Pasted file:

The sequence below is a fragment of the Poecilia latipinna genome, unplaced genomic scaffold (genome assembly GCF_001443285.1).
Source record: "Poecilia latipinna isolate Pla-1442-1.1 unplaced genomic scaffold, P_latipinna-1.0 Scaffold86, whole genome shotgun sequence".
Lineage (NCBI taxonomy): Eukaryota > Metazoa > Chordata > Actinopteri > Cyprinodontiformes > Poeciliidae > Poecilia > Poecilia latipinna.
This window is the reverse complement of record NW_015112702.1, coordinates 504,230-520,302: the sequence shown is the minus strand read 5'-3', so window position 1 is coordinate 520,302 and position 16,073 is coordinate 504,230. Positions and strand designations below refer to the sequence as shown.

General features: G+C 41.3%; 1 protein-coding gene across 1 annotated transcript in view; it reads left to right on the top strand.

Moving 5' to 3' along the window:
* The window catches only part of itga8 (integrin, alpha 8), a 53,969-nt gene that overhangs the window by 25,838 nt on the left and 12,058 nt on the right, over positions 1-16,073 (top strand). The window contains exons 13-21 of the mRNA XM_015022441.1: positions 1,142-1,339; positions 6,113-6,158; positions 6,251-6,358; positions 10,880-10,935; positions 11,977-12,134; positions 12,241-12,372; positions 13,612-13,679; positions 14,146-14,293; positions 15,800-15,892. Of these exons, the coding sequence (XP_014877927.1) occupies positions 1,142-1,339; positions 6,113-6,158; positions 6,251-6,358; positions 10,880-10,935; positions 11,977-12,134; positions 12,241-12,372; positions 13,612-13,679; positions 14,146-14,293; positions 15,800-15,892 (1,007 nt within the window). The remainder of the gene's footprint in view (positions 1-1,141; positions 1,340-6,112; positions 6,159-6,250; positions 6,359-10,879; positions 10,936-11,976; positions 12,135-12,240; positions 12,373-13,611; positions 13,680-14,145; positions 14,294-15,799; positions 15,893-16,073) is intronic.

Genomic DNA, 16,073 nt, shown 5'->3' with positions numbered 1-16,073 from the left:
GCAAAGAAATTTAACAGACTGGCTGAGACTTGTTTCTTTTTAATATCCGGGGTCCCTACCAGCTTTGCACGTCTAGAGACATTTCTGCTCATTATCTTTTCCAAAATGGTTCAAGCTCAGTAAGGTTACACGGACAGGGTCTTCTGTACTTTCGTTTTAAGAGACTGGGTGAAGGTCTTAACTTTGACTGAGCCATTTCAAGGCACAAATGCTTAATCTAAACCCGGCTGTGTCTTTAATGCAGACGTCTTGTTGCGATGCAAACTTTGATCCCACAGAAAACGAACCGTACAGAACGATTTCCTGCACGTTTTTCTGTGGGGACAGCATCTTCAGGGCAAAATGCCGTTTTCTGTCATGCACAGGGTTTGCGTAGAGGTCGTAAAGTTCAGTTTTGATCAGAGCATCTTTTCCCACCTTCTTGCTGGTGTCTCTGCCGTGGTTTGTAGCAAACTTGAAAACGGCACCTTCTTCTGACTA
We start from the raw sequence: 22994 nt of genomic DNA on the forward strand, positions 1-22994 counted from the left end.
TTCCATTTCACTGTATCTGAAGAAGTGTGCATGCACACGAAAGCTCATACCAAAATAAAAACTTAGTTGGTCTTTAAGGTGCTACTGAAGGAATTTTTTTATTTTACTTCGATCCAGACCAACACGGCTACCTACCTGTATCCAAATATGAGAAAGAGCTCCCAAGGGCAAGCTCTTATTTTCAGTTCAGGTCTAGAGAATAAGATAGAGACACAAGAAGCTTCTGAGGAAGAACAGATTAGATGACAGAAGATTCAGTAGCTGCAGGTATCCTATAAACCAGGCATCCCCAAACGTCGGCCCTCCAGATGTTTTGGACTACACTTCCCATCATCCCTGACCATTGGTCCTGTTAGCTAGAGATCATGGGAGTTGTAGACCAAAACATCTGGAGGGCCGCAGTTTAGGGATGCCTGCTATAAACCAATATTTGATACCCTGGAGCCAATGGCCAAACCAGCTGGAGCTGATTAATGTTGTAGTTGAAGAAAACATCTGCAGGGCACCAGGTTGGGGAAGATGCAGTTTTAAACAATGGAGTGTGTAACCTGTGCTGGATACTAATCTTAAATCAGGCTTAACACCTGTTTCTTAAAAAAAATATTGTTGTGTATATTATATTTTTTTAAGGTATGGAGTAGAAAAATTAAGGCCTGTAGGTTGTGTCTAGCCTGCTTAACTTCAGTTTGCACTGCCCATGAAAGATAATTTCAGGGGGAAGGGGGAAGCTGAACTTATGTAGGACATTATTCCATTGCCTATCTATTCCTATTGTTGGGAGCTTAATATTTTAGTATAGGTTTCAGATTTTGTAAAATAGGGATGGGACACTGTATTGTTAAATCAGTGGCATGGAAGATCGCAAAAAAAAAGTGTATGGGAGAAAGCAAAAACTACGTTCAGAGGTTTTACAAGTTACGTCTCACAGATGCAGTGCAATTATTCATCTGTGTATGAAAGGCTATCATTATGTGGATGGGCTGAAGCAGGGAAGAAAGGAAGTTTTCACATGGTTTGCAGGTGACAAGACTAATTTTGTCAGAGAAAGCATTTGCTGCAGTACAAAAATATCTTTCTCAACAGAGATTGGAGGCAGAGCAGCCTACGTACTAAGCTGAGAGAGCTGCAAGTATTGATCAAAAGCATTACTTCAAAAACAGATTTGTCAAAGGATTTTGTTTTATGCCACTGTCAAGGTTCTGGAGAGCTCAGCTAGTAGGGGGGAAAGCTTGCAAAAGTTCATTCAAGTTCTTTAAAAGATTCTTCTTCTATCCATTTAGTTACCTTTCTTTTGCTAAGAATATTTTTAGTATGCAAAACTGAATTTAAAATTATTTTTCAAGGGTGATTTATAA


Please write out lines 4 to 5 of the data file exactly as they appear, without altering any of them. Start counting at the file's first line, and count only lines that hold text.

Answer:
This window is the reverse complement of record NW_015112702.1, coordinates 504,230-520,302: the sequence shown is the minus strand read 5'-3', so window position 1 is coordinate 520,302 and position 16,073 is coordinate 504,230. Positions and strand designations below refer to the sequence as shown.

General features: G+C 41.3%; 1 protein-coding gene across 1 annotated transcript in view; it reads left to right on the top strand.